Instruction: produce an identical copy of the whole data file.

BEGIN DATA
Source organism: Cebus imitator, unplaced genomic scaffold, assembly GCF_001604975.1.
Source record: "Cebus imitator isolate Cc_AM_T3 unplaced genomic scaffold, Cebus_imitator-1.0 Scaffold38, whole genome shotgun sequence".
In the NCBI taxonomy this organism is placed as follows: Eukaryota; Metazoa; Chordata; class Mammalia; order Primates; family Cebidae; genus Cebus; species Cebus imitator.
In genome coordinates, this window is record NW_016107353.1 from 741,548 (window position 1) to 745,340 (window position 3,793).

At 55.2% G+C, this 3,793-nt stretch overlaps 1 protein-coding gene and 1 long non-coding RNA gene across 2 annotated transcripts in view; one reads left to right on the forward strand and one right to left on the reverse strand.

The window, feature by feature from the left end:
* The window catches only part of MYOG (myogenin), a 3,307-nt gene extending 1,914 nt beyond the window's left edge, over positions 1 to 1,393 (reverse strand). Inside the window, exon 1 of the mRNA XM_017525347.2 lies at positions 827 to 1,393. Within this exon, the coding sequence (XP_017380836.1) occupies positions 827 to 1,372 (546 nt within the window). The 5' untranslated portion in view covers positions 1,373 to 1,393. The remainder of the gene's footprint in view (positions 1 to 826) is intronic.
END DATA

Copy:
Source organism: Cebus imitator, unplaced genomic scaffold, assembly GCF_001604975.1.
Source record: "Cebus imitator isolate Cc_AM_T3 unplaced genomic scaffold, Cebus_imitator-1.0 Scaffold38, whole genome shotgun sequence".
In the NCBI taxonomy this organism is placed as follows: Eukaryota; Metazoa; Chordata; class Mammalia; order Primates; family Cebidae; genus Cebus; species Cebus imitator.
In genome coordinates, this window is record NW_016107353.1 from 741,548 (window position 1) to 745,340 (window position 3,793).

At 55.2% G+C, this 3,793-nt stretch overlaps 1 protein-coding gene and 1 long non-coding RNA gene across 2 annotated transcripts in view; one reads left to right on the forward strand and one right to left on the reverse strand.

The window, feature by feature from the left end:
* The window catches only part of MYOG (myogenin), a 3,307-nt gene extending 1,914 nt beyond the window's left edge, over positions 1 to 1,393 (reverse strand). Inside the window, exon 1 of the mRNA XM_017525347.2 lies at positions 827 to 1,393. Within this exon, the coding sequence (XP_017380836.1) occupies positions 827 to 1,372 (546 nt within the window). The 5' untranslated portion in view covers positions 1,373 to 1,393. The remainder of the gene's footprint in view (positions 1 to 826) is intronic.